They’re not all that similar looking, but you can imagine an amateur fisherman getting the two confused — especially if he had a larger smallmouth or a smaller rock bass hooked. But it shouldn’t really matter, right? One may make for a better meal than the other, sure, but in general, catching either should be a good day at the reel. And it isn’t like mistaking one for the other will land you in jail, right?
Well, it could. That depends on your timing — and on how poor you are.
In 2011, a 19-year-old named Kyle Dewitt was living near Ionia, Michigan, a small city about 40 minutes east of Grand Rapids. He hadn’t worked in a few months and, one day, DeWitt decided to go fishing in a local waterway in search of dinner. The one he ended up at was home to a sizable population of rock bass, and initially, that fishing trip looked like it would be a successful one — Dewitt, caught a fish. Per his estimation, he managed to hook either a rock bass or, per a latter legal filing, a “cross-bred rock bass/smallmouth bass.”
Unfortunately, an official from the Department of Natural Resources saw Dewitt’s fish and disagreed. The official said that Dewitt’s fish was a smallmouth bass. Dewitt protested but the officer apparently didn’t care, and the distinction mattered — because smallmouth weren’t in season, that catch was an illegal one which came with a $115 (or, per other reports, $155) fine. According to a CNN Money report, the Natural Resources official told Dewitt “that he would get information in the mail telling him how to pay the fine.” But as the weeks ticked on by, it looked that bill was never going to come.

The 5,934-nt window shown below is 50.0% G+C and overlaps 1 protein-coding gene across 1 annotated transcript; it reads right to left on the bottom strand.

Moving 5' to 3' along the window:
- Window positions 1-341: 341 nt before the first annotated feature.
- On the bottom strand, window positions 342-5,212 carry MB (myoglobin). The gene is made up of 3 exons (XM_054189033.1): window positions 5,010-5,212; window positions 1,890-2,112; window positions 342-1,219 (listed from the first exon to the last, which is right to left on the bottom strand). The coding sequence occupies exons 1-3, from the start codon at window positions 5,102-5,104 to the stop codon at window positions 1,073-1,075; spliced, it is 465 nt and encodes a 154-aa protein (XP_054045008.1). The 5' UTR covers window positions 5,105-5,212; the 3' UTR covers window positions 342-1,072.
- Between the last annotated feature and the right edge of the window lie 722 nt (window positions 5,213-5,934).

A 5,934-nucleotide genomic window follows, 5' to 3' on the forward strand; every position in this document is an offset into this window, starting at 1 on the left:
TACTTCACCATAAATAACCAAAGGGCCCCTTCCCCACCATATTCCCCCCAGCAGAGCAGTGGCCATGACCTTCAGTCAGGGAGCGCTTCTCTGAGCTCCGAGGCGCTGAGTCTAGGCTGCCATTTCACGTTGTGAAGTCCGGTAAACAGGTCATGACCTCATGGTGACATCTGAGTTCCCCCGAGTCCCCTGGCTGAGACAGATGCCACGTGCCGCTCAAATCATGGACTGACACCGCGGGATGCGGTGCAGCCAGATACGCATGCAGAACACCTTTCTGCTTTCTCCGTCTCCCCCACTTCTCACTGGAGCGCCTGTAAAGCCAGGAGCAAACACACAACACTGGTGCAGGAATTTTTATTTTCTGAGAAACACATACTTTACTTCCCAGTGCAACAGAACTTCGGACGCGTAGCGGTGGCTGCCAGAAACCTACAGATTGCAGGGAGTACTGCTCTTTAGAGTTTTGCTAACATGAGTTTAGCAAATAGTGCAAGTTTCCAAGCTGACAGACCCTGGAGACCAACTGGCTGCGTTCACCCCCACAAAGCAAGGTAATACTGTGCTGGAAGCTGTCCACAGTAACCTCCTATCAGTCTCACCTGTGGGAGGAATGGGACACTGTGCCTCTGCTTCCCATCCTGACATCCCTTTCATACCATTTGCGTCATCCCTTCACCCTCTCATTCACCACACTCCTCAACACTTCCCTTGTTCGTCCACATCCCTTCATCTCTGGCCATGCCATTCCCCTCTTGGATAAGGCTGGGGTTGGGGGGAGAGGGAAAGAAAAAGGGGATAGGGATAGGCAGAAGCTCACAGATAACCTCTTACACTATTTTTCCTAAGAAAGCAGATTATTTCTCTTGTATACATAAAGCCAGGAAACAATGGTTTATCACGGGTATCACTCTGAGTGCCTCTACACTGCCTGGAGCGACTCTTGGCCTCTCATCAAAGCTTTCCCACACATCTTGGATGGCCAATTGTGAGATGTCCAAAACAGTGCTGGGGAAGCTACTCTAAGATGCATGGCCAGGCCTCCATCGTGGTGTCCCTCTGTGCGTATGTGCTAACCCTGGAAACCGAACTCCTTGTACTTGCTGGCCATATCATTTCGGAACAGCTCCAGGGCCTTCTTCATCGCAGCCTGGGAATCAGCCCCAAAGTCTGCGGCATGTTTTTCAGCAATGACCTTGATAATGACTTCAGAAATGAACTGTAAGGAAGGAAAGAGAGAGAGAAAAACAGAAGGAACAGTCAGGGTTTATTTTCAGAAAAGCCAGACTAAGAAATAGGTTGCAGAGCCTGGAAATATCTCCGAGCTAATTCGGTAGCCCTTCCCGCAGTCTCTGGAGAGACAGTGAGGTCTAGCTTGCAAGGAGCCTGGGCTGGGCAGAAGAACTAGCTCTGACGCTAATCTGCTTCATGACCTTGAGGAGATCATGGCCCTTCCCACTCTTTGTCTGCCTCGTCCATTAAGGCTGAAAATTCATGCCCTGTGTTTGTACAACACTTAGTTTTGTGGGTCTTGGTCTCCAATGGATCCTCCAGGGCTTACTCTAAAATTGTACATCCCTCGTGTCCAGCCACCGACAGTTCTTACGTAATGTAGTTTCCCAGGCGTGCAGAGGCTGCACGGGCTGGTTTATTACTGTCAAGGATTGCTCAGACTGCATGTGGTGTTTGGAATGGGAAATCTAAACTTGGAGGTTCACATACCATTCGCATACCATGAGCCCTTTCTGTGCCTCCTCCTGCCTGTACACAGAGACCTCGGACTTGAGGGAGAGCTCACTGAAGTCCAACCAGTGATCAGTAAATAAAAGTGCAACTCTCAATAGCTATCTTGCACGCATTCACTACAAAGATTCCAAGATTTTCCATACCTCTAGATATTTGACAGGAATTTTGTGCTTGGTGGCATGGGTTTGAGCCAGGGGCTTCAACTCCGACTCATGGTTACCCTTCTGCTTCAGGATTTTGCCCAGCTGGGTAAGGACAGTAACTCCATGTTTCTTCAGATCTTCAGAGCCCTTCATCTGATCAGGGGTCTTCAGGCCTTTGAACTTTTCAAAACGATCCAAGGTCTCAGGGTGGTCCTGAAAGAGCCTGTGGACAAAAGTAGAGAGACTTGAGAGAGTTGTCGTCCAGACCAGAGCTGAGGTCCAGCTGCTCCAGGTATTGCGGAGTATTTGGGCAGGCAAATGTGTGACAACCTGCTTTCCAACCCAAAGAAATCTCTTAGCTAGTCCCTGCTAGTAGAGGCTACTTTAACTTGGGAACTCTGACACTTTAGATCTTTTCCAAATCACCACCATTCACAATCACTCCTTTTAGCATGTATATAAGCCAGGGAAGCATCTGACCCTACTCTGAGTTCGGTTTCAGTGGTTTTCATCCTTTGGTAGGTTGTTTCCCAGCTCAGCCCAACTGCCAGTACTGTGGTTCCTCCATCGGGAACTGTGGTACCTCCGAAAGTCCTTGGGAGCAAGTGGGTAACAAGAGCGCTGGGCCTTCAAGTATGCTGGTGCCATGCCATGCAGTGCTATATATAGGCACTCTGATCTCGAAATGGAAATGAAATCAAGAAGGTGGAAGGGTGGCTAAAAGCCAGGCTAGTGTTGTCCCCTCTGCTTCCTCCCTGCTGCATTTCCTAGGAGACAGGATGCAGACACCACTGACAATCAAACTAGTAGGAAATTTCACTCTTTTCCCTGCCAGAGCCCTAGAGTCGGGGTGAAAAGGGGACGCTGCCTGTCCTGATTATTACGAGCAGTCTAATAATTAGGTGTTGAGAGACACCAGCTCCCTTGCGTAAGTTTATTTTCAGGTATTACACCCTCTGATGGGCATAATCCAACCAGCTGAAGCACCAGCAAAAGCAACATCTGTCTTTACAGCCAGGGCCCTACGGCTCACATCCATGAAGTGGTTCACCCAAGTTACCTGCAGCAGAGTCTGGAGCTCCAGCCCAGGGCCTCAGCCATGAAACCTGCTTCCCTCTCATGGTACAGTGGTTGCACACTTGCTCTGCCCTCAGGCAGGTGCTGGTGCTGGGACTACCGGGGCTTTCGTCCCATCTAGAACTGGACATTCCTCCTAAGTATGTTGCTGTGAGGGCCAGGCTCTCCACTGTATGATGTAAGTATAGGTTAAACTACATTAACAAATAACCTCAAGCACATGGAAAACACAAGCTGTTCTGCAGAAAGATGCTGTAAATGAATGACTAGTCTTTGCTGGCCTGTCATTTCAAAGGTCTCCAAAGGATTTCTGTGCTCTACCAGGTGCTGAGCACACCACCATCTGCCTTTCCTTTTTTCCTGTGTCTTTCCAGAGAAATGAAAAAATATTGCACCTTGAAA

Dewitt, perhaps foolishly, decided to investigate. He called to find out what had happened and learned the debt was considered unpaid and a warrant had been issued for his arrest. Further, the fine now included some additional fees, putting it now at $215. He went to turn himself in and was to be jailed for non-payment, but per NPR, a family member forked over $175 to a bail bondsman, keeping Dewitt free for the time being. A few days later, he went in front of a judge, offering to pay $100 of his fine right then and there and the rest a month later — a reasonable request given that he had been unemployed for months, disputed the fine in the first place, never received a notice of it in the mail, and had turned himself in anyway.
The judge, however, disagreed, and refused to accept a partial payment. To make matters much, much worse for Dewitt, Michigan has a “pay or stay” law — a (very unofficial) name for a law which, basically, says that if you can’t pay the fine right then and there, the judge can put you in jail. That’s exactly what happened to Dewitt.
He was sentenced to three days behind bars for failing to pay the fine for catching the wrong type of fish.
Dewitt didn’t serve his entire sentence, thankfully. The day after his sentencing, the American Civil Liberties Union of Michigan filed an emergency petition with the court asking for his release. The petition was successful, pending a hearing of the underlying crime of snagging a smallmouth bass out of season.
Dewitt probably never went back to jail for his failure to pay, or, if he has, it’s gone unreported. But that wasn’t the end of his saga. As NPR further reported, “about a year after he got out of jail, a letter arrived in the mail. It was a bill for room and board for each day he was in jail.” The new bill came to $85 — and NPR hasn’t yet followed to on whether he paid that bill.
From the Archives: It’s Fishy: It’s about fish fraud, and why the fish you think you’re eating may not be what you’re eating at all.
Take the Quiz: Pick the fish by its non-fish definition.
Related: Hands down, the best book about fish — ever. (4.7 stars on 691 reviews, in case you doubt it.)